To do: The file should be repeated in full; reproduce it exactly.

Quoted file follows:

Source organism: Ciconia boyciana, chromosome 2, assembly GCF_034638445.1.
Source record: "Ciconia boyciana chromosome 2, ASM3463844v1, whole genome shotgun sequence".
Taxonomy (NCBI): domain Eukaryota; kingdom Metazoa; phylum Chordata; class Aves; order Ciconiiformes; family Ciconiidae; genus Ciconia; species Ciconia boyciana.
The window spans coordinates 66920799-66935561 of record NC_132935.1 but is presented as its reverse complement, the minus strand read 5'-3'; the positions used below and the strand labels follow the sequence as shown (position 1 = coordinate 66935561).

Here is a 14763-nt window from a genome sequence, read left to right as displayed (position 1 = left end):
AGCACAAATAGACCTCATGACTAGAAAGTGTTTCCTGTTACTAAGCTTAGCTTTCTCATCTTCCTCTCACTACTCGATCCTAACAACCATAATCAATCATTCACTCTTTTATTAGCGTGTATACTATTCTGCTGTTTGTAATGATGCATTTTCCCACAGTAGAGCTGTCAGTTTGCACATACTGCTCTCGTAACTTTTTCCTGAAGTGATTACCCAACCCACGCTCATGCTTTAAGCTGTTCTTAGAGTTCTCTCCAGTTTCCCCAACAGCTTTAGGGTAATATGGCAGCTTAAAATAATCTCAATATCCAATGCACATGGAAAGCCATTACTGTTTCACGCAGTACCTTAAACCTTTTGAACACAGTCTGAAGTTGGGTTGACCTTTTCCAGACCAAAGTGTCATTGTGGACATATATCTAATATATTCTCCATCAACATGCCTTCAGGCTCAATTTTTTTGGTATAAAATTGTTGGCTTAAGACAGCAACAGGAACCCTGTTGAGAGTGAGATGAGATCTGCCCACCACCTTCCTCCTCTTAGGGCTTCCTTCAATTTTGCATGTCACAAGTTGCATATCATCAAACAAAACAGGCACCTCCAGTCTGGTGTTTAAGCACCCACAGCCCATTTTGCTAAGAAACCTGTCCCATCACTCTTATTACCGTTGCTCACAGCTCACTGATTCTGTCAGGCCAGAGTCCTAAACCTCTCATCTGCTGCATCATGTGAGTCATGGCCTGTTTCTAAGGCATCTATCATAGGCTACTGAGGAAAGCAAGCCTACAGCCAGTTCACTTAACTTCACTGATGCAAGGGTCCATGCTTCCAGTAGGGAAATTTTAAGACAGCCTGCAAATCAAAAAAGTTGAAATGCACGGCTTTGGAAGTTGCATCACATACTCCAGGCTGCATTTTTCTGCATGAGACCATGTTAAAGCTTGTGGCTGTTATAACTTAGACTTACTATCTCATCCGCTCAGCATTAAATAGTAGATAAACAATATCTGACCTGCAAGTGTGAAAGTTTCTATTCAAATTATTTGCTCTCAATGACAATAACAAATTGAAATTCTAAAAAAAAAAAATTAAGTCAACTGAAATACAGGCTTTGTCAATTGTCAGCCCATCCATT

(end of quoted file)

Source organism: Ciconia boyciana, chromosome 2, assembly GCF_034638445.1.
Source record: "Ciconia boyciana chromosome 2, ASM3463844v1, whole genome shotgun sequence".
Taxonomy (NCBI): domain Eukaryota; kingdom Metazoa; phylum Chordata; class Aves; order Ciconiiformes; family Ciconiidae; genus Ciconia; species Ciconia boyciana.
The window spans coordinates 66920799-66935561 of record NC_132935.1 but is presented as its reverse complement, the minus strand read 5'-3'; the positions used below and the strand labels follow the sequence as shown (position 1 = coordinate 66935561).

Here is a 14763-nt window from a genome sequence, read left to right as displayed (position 1 = left end):
AGCACAAATAGACCTCATGACTAGAAAGTGTTTCCTGTTACTAAGCTTAGCTTTCTCATCTTCCTCTCACTACTCGATCCTAACAACCATAATCAATCATTCACTCTTTTATTAGCGTGTATACTATTCTGCTGTTTGTAATGATGCATTTTCCCACAGTAGAGCTGTCAGTTTGCACATACTGCTCTCGTAACTTTTTCCTGAAGTGATTACCCAACCCACGCTCATGCTTTAAGCTGTTCTTAGAGTTCTCTCCAGTTTCCCCAACAGCTTTAGGGTAATATGGCAGCTTAAAATAATCTCAATATCCAATGCACATGGAAAGCCATTACTGTTTCACGCAGTACCTTAAACCTTTTGAACACAGTCTGAAGTTGGGTTGACCTTTTCCAGACCAAAGTGTCATTGTGGACATATATCTAATATATTCTCCATCAACATGCCTTCAGGCTCAATTTTTTTGGTATAAAATTGTTGGCTTAAGACAGCAACAGGAACCCTGTTGAGAGTGAGATGAGATCTGCCCACCACCTTCCTCCTCTTAGGGCTTCCTTCAATTTTGCATGTCACAAGTTGCATATCATCAAACAAAACAGGCACCTCCAGTCTGGTGTTTAAGCACCCACAGCCCATTTTGCTAAGAAACCTGTCCCATCACTCTTATTACCGTTGCTCACAGCTCACTGATTCTGTCAGGCCAGAGTCCTAAACCTCTCATCTGCTGCATCATGTGAGTCATGGCCTGTTTCTAAGGCATCTATCATAGGCTACTGAGGAAAGCAAGCCTACAGCCAGTTCACTTAACTTCACTGATGCAAGGGTCCATGCTTCCAGTAGGGAAATTTTAAGACAGCCTGCAAATCAAAAAAGTTGAAATGCACGGCTTTGGAAGTTGCATCACATACTCCAGGCTGCATTTTTCTGCATGAGACCATGTTAAAGCTTGTGGCTGTTATAACTTAGACTTACTATCTCATCCGCTCAGCATTAAATAGTAGATAAACAATATCTGACCTGCAAGTGTGAAAGTTTCTATTCAAATTATTTGCTCTCAATGACAATAACAAATTGAAATTCTAAAAAAAAAAAATTAAGTCAACTGAAATACAGGCTTTGTCAATTGTCAGCCCATCCATT